Polyandry van­ish­ing from Laya

Ear­lier, lack of enough pro­vi­sions for sur­vival com­pelled Layap women to marry mul­ti­ple part­ners but with mod­ern­iza­tion and in­come gen­er­a­tion from cordy­ceps col­lec­tion, women are set­tling for one hus­band

Business Bhutan - - Nation - Chen­cho Dema from Laya

The cus­tom of mar­ry­ing mul­ti­ple hus­bands, or polyandry, is well known in the pic­turesque val­ley of Laya in Gasa dzongkhag but today it is turn­ing a rare prac­tice.

Polyandry which was prac­ticed for sur­vival is slowly fac­ing a nat­u­ral death with just six women in Laya’s pop­u­la­tion of 1,000 in five chi­wogs mar­ried to sev­eral men each.

Once upon a time, daugh­ters of al­most every fam­ily in Laya, about 24km away from Gasa, would marry more than one man but the com­mu­nity af­ter em­brac­ing mod­ern­iza­tion and the huge in­come that comes with cordy­ceps col­lec­tion, is aban­don­ing the age-old tra­di­tion.

The prime rea­son for this, how­ever, is the le­gal­iza­tion of cordy­ceps col­lec­tion back in 2003, which changed the eco­nomic dy­nam­ics in the vil­lage. Though there are other sources of in­come for the Layaps, cordy­ceps re­main the main source of in­come for them.

In al­most all the cases, polyandry prac­ticed is fra­ter­nal where a group of broth­ers share a wife. Non­fra­ter­nal polyandry, where a group of un­re­lated men share a wife, is rare.

When Zam from Thon­gra chi­wog mar­ried her first hus­band she was 19. Af­ter two years, at the age of 22, she mar­ried her sec­ond hus­band. Be­tween them, they have three chil­dren.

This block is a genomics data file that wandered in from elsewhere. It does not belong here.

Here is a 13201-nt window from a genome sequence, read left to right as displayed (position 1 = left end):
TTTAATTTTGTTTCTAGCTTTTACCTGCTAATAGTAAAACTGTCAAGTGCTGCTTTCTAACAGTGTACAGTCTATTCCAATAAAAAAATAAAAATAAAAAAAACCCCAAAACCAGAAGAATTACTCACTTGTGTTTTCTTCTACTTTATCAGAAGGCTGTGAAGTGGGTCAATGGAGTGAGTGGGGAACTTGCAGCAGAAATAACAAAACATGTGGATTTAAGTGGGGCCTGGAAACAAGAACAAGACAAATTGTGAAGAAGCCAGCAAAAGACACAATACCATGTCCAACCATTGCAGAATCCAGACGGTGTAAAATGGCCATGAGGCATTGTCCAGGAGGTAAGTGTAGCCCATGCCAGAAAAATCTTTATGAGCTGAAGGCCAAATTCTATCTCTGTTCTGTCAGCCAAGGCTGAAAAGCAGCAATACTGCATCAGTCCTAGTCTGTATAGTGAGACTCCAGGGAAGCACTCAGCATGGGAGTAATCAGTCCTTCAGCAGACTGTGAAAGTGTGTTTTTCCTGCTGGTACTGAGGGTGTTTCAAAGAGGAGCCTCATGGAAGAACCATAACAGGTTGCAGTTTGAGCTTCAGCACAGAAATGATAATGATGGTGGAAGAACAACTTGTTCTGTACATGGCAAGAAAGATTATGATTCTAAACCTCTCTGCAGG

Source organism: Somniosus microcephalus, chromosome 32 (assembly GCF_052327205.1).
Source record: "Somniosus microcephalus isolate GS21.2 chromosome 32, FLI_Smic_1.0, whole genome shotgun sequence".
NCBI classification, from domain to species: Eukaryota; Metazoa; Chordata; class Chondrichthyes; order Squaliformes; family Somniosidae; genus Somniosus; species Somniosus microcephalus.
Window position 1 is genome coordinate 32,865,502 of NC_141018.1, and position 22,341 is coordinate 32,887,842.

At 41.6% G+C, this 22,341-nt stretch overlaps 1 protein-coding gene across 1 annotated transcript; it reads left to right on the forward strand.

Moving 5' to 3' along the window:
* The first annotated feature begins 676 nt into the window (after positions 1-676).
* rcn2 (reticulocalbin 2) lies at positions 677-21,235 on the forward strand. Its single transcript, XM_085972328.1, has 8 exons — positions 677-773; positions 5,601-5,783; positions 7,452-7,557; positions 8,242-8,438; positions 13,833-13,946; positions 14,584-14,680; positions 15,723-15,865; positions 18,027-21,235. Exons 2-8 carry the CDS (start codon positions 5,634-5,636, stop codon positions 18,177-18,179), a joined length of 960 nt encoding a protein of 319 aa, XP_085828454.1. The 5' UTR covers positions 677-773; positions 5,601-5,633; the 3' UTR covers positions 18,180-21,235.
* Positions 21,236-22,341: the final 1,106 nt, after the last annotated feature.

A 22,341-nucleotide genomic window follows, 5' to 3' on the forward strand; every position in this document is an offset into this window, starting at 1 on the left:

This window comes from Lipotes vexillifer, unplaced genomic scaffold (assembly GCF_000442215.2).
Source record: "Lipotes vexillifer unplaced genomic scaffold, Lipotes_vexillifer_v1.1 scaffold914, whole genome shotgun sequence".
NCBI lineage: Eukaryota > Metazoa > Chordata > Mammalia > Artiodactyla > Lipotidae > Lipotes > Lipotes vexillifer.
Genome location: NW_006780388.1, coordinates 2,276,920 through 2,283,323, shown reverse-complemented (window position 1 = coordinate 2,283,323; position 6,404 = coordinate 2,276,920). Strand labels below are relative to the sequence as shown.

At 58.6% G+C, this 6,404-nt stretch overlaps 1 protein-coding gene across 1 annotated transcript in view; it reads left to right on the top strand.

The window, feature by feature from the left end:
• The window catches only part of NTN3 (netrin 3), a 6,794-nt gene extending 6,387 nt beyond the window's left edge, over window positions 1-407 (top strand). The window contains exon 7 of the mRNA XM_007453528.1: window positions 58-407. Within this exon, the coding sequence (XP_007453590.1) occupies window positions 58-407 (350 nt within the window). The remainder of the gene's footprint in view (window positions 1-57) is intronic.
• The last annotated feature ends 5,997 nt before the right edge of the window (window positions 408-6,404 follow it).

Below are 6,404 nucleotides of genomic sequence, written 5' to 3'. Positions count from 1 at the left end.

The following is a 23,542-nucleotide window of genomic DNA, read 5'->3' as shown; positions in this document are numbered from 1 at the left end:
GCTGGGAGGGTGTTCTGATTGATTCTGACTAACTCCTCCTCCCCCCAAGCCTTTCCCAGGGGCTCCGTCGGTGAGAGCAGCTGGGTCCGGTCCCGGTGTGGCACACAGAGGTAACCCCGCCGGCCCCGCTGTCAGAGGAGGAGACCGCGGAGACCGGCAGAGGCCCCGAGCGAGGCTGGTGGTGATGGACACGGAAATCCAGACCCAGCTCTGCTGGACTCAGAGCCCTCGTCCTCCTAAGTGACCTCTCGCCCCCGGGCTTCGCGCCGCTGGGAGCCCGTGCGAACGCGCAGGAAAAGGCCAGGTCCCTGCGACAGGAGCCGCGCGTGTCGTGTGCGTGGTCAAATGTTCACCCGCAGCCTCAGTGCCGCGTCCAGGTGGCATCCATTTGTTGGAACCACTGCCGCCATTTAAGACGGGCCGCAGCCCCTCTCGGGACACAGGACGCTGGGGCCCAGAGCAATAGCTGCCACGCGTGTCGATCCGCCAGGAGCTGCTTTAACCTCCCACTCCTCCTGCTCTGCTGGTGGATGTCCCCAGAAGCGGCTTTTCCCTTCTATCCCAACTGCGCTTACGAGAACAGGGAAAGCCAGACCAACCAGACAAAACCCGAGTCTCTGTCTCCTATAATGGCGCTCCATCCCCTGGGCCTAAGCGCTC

Sur­rounded by her friends, Zam, now 49, smiles as her friends tease her about hav­ing two hus­bands. She says it was a love mar­riage and there was a be­lief that if a woman mar­ries more than one hus­band her fam­ily would pros­per.

“Though there are peo­ple who talk be­hind my back, it does not bother me. As far as we are happy, I do not care about what peo­ple say about me.”

Asked which of her hus­bands she loves more, she blushes.

“I love them both equally. Our se­cret of hap­pi­ness is I do not dif­fer­en­ti­ate be­tween my hus­bands. At one given time, one of my hus­bands will be with the yaks in the moun­tains while my other hus­band stays with me at home and helps with the house­chores.”

Tsh­er­ing Pego, 29, from Pazhi chi­wog but orig­i­nally from Lobja mar­ried her first hus­band, a 33-year old and later mar­ried his brother, a year younger to him. To­gether, they have three chil­dren.

Cheki Wangmo, 44, mar­ried to two broth­ers said her mar­riage was borne from love and they have three sons. “I have been mar­ried for the last 17 years and ev­ery­thing is go­ing well in our lives. I love both my hus­bands equally.”

About 4,000m above sea level and more than six hours’ walk from Pon­jothang till the near­est road point, arable land is in short sup­ply and farms are tiny. Vil­lagers have to walk down to Pu­nakha, a two-day jour­ney for ra­tions.

In Laya, polyandry works well when there is di­vi­sion of la­bor be­tween the hus­bands - one to look af­ter the yaks while the other helps the wife in the fields. The hus­bands take turns to be at home.

Lhaba, 32, from Lubcha chi­wog said that dur­ing the time of their fore­fa­thers, al­most every house­hold prac­ticed polyandry but today, with devel­op­ment and change in life­style, the trend is de­clin­ing. “With not enough food to feed the fam­ily, women mar­ried more hus­bands to pro­vide for the house­hold but now, women marry only one hus­band.”

Laya com­prises Tokor, Pazhi, Neylu, Tron­gra and Lung chi­wogs with the near­est road point reach­ing till Ko­hina but one can drive till Pon­jothang.

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